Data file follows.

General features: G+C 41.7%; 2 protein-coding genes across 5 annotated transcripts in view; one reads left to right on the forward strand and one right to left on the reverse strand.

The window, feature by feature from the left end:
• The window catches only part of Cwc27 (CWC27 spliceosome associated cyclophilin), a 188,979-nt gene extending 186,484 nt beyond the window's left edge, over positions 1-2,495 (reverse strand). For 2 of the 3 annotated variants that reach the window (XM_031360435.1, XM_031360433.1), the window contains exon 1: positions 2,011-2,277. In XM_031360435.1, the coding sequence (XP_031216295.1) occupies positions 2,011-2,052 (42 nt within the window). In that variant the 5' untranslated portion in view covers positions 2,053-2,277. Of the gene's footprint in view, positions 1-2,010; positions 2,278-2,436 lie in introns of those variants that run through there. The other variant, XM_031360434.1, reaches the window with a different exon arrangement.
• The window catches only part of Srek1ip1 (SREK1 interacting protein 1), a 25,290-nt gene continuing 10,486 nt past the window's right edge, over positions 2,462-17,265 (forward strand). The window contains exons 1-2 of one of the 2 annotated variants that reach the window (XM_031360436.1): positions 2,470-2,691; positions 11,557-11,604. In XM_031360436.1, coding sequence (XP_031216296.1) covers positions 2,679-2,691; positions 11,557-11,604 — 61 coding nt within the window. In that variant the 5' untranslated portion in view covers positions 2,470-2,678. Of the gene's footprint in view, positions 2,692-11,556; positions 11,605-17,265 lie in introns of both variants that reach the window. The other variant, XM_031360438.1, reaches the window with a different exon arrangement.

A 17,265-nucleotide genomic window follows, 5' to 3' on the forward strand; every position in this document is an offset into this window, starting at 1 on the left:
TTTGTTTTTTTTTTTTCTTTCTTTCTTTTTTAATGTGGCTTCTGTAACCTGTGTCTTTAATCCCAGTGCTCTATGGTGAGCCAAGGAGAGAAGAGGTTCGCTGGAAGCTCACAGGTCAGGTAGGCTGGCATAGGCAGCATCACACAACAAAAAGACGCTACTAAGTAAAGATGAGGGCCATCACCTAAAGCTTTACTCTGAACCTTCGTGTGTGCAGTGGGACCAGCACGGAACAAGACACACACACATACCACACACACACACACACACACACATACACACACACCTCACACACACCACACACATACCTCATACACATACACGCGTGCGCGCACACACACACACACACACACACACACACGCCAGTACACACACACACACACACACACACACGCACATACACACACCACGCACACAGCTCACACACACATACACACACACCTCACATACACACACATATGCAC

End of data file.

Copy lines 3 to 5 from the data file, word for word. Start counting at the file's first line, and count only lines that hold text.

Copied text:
• The window catches only part of Cwc27 (CWC27 spliceosome associated cyclophilin), a 188,979-nt gene extending 186,484 nt beyond the window's left edge, over positions 1-2,495 (reverse strand). For 2 of the 3 annotated variants that reach the window (XM_031360435.1, XM_031360433.1), the window contains exon 1: positions 2,011-2,277. In XM_031360435.1, the coding sequence (XP_031216295.1) occupies positions 2,011-2,052 (42 nt within the window). In that variant the 5' untranslated portion in view covers positions 2,053-2,277. Of the gene's footprint in view, positions 1-2,010; positions 2,278-2,436 lie in introns of those variants that run through there. The other variant, XM_031360434.1, reaches the window with a different exon arrangement.
• The window catches only part of Srek1ip1 (SREK1 interacting protein 1), a 25,290-nt gene continuing 10,486 nt past the window's right edge, over positions 2,462-17,265 (forward strand). The window contains exons 1-2 of one of the 2 annotated variants that reach the window (XM_031360436.1): positions 2,470-2,691; positions 11,557-11,604. In XM_031360436.1, coding sequence (XP_031216296.1) covers positions 2,679-2,691; positions 11,557-11,604 — 61 coding nt within the window. In that variant the 5' untranslated portion in view covers positions 2,470-2,678. Of the gene's footprint in view, positions 2,692-11,556; positions 11,605-17,265 lie in introns of both variants that reach the window. The other variant, XM_031360438.1, reaches the window with a different exon arrangement.

A 17,265-nucleotide genomic window follows, 5' to 3' on the forward strand; every position in this document is an offset into this window, starting at 1 on the left: